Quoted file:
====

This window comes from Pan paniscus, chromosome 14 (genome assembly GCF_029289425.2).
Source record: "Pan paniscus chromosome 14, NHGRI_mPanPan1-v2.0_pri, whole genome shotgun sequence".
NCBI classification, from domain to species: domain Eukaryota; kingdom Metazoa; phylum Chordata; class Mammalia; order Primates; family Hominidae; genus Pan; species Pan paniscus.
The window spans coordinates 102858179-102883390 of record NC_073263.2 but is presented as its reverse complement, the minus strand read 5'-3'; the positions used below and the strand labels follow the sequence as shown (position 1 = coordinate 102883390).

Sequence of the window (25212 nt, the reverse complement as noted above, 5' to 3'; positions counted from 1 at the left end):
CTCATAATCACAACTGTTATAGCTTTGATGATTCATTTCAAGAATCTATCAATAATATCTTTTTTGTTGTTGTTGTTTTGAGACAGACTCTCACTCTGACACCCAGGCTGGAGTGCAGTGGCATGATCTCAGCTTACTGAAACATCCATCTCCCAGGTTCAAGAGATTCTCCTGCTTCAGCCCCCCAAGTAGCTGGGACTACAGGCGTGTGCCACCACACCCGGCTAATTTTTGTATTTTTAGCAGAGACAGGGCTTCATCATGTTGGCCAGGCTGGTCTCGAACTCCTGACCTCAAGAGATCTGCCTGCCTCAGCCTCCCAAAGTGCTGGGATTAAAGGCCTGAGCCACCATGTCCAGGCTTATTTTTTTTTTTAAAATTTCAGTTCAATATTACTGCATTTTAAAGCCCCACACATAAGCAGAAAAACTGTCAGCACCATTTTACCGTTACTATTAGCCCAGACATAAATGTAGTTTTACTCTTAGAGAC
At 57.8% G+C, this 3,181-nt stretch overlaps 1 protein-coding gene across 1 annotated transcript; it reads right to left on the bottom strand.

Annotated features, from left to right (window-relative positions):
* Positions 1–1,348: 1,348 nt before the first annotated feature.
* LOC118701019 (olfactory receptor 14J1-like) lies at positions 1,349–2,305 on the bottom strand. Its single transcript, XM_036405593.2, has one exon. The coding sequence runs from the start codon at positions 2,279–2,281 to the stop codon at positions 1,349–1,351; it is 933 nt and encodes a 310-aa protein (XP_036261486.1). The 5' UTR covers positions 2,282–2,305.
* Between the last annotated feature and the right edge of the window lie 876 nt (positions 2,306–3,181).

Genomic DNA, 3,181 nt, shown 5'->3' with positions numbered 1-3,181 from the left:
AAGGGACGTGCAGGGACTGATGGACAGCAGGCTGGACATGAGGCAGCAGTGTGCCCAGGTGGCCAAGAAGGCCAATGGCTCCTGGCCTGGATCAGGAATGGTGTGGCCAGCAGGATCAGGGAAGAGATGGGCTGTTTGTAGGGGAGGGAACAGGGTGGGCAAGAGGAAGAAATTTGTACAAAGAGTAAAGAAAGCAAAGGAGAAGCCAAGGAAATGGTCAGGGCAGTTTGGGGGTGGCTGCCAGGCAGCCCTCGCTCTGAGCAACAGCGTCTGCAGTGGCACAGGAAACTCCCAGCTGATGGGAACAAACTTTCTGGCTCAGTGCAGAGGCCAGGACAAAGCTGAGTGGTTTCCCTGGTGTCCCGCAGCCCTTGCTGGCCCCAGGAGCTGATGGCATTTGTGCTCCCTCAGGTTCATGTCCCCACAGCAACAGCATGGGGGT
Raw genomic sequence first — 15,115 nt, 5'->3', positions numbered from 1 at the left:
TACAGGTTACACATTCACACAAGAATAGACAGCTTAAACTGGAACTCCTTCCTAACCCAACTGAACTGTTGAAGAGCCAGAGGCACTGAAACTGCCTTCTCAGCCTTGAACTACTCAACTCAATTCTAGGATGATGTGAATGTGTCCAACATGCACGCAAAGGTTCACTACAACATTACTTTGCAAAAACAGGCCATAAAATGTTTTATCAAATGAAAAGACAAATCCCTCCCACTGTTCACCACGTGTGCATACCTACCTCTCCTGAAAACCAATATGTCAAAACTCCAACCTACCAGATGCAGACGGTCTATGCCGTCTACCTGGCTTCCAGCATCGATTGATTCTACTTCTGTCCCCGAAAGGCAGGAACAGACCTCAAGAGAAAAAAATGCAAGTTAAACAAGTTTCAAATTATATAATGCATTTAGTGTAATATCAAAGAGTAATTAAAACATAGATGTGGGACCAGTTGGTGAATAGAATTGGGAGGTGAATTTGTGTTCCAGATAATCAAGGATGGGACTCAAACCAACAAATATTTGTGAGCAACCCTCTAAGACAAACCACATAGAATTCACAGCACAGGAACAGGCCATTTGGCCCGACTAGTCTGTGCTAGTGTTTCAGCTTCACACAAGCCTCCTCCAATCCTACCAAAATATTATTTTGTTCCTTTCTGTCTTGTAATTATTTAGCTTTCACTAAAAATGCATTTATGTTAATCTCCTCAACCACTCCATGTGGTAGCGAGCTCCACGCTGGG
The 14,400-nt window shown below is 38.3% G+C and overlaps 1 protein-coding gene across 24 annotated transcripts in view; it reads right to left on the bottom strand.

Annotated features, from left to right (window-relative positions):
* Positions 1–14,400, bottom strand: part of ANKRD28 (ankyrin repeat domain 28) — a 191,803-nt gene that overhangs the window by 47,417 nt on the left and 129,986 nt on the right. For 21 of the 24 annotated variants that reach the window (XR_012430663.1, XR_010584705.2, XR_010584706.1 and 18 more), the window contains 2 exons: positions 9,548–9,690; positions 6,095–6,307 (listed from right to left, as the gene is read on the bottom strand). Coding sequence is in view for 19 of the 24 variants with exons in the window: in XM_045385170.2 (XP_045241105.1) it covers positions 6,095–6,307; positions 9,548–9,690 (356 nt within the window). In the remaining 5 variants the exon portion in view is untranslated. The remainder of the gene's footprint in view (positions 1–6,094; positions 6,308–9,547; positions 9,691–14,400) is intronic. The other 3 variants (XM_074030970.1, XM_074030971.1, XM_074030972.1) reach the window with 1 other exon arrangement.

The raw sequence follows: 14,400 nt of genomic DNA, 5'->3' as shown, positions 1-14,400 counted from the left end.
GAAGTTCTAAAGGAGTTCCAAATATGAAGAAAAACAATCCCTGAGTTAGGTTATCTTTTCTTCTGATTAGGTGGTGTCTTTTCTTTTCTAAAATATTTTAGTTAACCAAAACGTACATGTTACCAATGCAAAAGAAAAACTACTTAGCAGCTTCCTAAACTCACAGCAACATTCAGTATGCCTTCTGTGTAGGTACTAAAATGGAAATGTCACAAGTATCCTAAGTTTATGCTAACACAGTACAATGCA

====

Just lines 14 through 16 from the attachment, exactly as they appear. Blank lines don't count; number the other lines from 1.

Raw genomic sequence first — 15,115 nt, 5'->3', positions numbered from 1 at the left:
TACAGGTTACACATTCACACAAGAATAGACAGCTTAAACTGGAACTCCTTCCTAACCCAACTGAACTGTTGAAGAGCCAGAGGCACTGAAACTGCCTTCTCAGCCTTGAACTACTCAACTCAATTCTAGGATGATGTGAATGTGTCCAACATGCACGCAAAGGTTCACTACAACATTACTTTGCAAAAACAGGCCATAAAATGTTTTATCAAATGAAAAGACAAATCCCTCCCACTGTTCACCACGTGTGCATACCTACCTCTCCTGAAAACCAATATGTCAAAACTCCAACCTACCAGATGCAGACGGTCTATGCCGTCTACCTGGCTTCCAGCATCGATTGATTCTACTTCTGTCCCCGAAAGGCAGGAACAGACCTCAAGAGAAAAAAATGCAAGTTAAACAAGTTTCAAATTATATAATGCATTTAGTGTAATATCAAAGAGTAATTAAAACATAGATGTGGGACCAGTTGGTGAATAGAATTGGGAGGTGAATTTGTGTTCCAGATAATCAAGGATGGGACTCAAACCAACAAATATTTGTGAGCAACCCTCTAAGACAAACCACATAGAATTCACAGCACAGGAACAGGCCATTTGGCCCGACTAGTCTGTGCTAGTGTTTCAGCTTCACACAAGCCTCCTCCAATCCTACCAAAATATTATTTTGTTCCTTTCTGTCTTGTAATTATTTAGCTTTCACTAAAAATGCATTTATGTTAATCTCCTCAACCACTCCATGTGGTAGCGAGCTCCACGCTGGG
The 14,400-nt window shown below is 38.3% G+C and overlaps 1 protein-coding gene across 24 annotated transcripts in view; it reads right to left on the bottom strand.